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Friday, November 26, 2004

Meet Ohio's anti-gay marriage crusader.

Here's an important article in the Times profiling Phil Burress, the Ohio anti-pornography crusader who led the state's rapid and extremely effective campaign to put a gay marriage ban in the state constitution. Note two things: His persistence and his focus on organizational development. Obviously the article advances Burress's view of his own importance, so add a grain of salt, but it nevertheless offers a good "know your enemy" tale.

Mr. Burress became a Paul Revere for the movement against same-sex marriage, not only sounding warnings across the land but also laying the groundwork for a church-based conservative movement that he hopes will transform Ohio politics for years to come.

By January 1996, he had helped organize a meeting of Christian conservatives where a program to combat same-sex marriage was devised. By that fall, they had persuaded Congress and President Bill Clinton to enact legislation defining marriage as between a man and a woman. [What we don't learn here, however, is what that program involved, how much money it required, and what sort of organizational structure it needed to put enough pressure on Congress to pass this bill.]

Within four years, more than 30 state legislatures had followed suit. And on Election Day this month, voters in 11 states, including Ohio, overwhelmingly passed constitutional amendments banning same-sex marriage.

Mr. Burress's organization gathered 575,000 signatures to put the Ohio measure on the ballot in fewer than 90 days, then helped turn out thousands of conservative voters on Election Day. [That's the story I want to know more about.] Their support is widely viewed as having been crucial to President Bush's narrow victory in that swing state. . . .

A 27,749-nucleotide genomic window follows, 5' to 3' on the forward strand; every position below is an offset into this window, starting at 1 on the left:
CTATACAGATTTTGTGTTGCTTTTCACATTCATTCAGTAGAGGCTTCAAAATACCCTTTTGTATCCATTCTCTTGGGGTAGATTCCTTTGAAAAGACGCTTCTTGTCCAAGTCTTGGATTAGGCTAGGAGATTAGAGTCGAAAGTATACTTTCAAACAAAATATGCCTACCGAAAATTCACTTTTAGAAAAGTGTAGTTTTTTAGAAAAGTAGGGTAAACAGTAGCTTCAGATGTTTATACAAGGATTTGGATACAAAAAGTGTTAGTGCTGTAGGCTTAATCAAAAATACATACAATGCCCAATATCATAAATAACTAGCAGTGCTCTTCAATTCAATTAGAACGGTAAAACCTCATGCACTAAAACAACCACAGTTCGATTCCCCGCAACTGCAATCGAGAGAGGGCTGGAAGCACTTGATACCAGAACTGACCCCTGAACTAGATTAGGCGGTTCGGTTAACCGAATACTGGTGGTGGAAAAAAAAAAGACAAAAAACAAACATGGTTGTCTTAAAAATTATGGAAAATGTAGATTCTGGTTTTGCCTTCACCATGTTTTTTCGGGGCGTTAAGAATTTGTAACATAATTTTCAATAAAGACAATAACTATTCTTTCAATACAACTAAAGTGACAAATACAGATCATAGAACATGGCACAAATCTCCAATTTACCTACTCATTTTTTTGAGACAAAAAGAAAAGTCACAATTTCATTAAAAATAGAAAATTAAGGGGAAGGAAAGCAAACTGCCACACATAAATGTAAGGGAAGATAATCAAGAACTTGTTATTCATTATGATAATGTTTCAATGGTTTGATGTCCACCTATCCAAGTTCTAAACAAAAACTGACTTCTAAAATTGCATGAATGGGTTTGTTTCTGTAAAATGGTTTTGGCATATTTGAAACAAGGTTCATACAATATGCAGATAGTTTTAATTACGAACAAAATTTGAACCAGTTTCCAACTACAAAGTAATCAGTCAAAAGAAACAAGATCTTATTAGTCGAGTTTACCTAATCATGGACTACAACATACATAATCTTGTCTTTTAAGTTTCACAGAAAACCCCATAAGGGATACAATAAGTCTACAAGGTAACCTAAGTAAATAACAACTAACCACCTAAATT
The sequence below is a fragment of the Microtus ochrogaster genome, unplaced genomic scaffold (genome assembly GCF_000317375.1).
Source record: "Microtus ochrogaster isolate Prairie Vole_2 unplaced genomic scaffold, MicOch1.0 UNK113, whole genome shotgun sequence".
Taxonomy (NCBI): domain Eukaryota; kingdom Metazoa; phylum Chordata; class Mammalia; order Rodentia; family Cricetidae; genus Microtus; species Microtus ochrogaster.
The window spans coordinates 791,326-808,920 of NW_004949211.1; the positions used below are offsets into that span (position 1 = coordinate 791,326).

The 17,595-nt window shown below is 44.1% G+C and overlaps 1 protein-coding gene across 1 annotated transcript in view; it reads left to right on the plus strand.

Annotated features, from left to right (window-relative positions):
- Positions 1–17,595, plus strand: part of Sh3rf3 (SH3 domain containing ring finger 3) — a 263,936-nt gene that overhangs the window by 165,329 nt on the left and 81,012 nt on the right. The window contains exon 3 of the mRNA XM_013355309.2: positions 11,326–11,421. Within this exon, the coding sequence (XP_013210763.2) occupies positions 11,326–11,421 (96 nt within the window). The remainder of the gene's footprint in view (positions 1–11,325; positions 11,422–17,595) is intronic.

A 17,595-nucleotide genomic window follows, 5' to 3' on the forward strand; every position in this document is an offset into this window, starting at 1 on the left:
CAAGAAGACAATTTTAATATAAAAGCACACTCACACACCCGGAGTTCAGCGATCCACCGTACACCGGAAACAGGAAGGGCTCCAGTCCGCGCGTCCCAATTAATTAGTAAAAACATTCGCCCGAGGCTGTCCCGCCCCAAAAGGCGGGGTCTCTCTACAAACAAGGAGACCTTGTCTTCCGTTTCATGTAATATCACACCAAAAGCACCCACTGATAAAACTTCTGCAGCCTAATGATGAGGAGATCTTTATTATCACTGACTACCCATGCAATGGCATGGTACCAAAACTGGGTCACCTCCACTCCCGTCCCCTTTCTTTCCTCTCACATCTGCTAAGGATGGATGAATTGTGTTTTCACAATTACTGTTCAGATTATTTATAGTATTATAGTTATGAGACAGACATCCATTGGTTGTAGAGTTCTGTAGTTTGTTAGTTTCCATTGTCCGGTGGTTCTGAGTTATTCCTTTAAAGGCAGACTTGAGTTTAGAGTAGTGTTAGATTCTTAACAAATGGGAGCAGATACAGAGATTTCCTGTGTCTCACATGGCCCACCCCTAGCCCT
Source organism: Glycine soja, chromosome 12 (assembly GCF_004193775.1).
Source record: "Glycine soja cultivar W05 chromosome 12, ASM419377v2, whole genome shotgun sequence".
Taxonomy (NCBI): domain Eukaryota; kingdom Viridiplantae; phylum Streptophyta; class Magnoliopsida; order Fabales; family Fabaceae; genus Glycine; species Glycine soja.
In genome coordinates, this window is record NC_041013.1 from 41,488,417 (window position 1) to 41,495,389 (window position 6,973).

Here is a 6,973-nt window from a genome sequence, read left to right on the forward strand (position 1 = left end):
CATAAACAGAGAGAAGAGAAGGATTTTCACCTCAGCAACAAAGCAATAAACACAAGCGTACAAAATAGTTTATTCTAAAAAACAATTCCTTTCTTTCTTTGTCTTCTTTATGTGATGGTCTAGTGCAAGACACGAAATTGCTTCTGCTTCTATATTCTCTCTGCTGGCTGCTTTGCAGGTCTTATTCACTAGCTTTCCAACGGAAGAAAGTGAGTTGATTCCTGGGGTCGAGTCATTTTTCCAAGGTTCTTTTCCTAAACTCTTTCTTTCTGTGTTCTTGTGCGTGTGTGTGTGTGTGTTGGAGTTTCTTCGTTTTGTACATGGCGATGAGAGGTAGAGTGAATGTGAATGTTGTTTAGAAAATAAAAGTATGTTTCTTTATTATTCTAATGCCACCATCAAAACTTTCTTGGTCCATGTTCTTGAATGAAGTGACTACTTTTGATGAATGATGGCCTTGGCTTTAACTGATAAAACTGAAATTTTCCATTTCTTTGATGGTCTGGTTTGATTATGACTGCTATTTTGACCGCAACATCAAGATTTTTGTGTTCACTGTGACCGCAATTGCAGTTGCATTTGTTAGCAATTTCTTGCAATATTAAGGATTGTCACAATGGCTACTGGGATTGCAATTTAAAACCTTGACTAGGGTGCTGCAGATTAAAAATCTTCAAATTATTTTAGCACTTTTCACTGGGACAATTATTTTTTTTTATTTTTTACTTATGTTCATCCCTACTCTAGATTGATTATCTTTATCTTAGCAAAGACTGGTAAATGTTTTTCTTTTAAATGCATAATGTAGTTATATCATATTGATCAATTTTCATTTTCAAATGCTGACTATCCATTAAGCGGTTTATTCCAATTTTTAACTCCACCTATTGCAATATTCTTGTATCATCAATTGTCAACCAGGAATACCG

Just days after their thundering victories in the fall elections, Mr. Burress and other Christian conservative leaders met in Washington to discuss next year's constitutional amendment battles, which will focus on about 10 states, including Arizona, Florida and Kansas. They hope those fights will be the prelude to their real goal: amending the United States Constitution to prohibit same-sex marriage, which could take years.

Beyond that, Mr. Burress plans to take his grass-roots movement in Ohio to a new level, using a computer database of 1.5 million voters to build a network of Christian conservative officials, candidates and political advocates.

He envisions holding town-hall-style meetings early next year in Ohio's 88 counties to identify issues, recruit organizers and train volunteers. With a cadre of 15 to 20 leaders in each county, he says he believes religious conservatives can be running school boards, town councils and county prosecutors' offices across the state within a few years.

"I'm building an army," Mr. Burress said. "We can't just let people go back to the pews and go to sleep."

Make sure to read the rest. ("After Victory, Crusader Against Same-Sex Marriage Thinks Big," James Dao, New York Times 11.26.04, reg req'd)

Copyright © 2004 by Philocrites | Posted 26 November 2004 at 10:29 AM

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